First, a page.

It is even more galling for France when considering that nearly two million French citizens live in the Indo-Pacific region and that some 7,000 French soldiers are based there.
So far the French have threatened punitive actions against Australia for damages and yesterday they cancelled a big Washington gala event for this evening, which was supposed to have celebrated 240 years since the Battle of the Chesapeake, a French naval victory over a British fleet during the American Revolution.
The Brexit Bonus – This would not have been possible under the EU
Under the new AUKUS alliance, jobs will in effect be transferred from France to Brexit Britain.
The UK has built and operated world-class nuclear-powered submarines for over 60 years. The depth of expertise has been well-demonstrated in the work carried out by Rolls Royce near Derby and BAE Systems in Barrow, as well as many other locations. Whilst the full details of Australia’s new submarines still need to be decided upon, the design and build process will create hundreds of highly skilled scientific and engineering roles across the UK, and drive investment in some high-tech sectors of the economy.
© The White House
None of this would have been possible while the United Kingdom was still a member of the European Union. In particular, the UK could not have made such an agreement with the US and Australia without coming up against the “Common Foreign and Security Policy” embodied in the Lisbon Treaty, and by the many extensions of centralised EU foreign and defence policy control which have happened since.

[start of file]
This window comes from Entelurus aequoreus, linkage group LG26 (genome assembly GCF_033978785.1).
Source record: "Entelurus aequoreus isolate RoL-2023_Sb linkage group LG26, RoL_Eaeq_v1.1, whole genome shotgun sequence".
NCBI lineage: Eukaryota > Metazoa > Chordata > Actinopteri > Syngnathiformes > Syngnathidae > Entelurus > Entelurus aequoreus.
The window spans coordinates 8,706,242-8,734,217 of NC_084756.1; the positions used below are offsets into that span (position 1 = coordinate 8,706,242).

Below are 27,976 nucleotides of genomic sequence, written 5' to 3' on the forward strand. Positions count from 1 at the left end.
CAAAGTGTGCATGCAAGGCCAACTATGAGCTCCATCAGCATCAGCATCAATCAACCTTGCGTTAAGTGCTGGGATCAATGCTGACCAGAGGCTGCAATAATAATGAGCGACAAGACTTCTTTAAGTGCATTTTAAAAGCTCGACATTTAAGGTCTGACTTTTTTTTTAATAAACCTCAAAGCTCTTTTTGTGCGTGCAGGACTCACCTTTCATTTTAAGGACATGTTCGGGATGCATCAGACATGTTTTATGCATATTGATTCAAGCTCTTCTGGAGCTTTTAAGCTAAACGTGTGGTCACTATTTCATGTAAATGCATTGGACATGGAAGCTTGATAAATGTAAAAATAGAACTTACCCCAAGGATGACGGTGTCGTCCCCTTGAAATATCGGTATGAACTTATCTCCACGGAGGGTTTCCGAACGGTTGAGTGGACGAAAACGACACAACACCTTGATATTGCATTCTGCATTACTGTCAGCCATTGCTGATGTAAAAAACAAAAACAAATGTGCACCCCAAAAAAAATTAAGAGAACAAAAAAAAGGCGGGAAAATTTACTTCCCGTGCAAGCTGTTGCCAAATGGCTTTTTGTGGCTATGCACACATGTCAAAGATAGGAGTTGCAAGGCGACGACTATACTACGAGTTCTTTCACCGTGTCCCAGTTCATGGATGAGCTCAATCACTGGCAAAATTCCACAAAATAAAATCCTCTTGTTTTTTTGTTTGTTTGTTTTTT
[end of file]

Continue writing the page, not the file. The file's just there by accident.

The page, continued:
It is inconceivable that the EU superstate hawks in the EU Commission and EU Parliament would have allowed any deviation from the Treaty, allowing the UK to conduct its own foreign policy. Here is what just some of the Treaty has to say:-
Article 24.1: ‘The common foreign and security policy is subject to specific rules and procedures. It shall be defined and implemented by the European Council and the Council acting unanimously, except where the Treaties provide otherwise.’
Article 24.2: 'The Union shall conduct [CFSP] based on the development of mutual political solidarity among Member States' and an 'increasing degree of convergence of Member States' actions'.
Article 24.3: 'Member States ... shall refrain from any action which is contrary to the interests of the Union or likely to impair its effectiveness as a cohesive force in international affairs'.
Given that the EU Council has to give overall permission, it is certain that France – and possibly many other countries – would have vetoed the UK’s plans.
The Prime Minister, Boris Johnson, was clearly in good humour at the announcement of AUKUS on Wednesday when he appeared with the US President and the Australian Prime Minister.
And why not? He has pulled off a coup which gives the newly independent United Kingdom further strategic and defence influence as well as delivering jobs and investment. Not only is the UK now one of the founder members of a new global alignment involving the US and Australia, the new alliance also has the benefit of economic advantage to the UK at the expense of the EU.
Given the nature of their cancelled gala this evening, it might have been thought that the French would have gone ahead, if only to point out to the Americans that they once beat the Royal Navy. Given that this was a very rare victory, and given that it happened 240 years ago, perhaps the French Embassy in Washington did the right thing, however.
Facts4EU has a second part of this report in preparation, covering many more of the implications of this development. Look out for it this weekend, in addition to a shocking report about the NHS and its management.
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[ Sources: No.10 | The White House | Australian Government sites | Ministère des Armées | FranceInfo and other French media | Australian media ] Politicians and journalists can contact us for details, as ever.
Facts4EU.Org, Fri 17 Sep 2021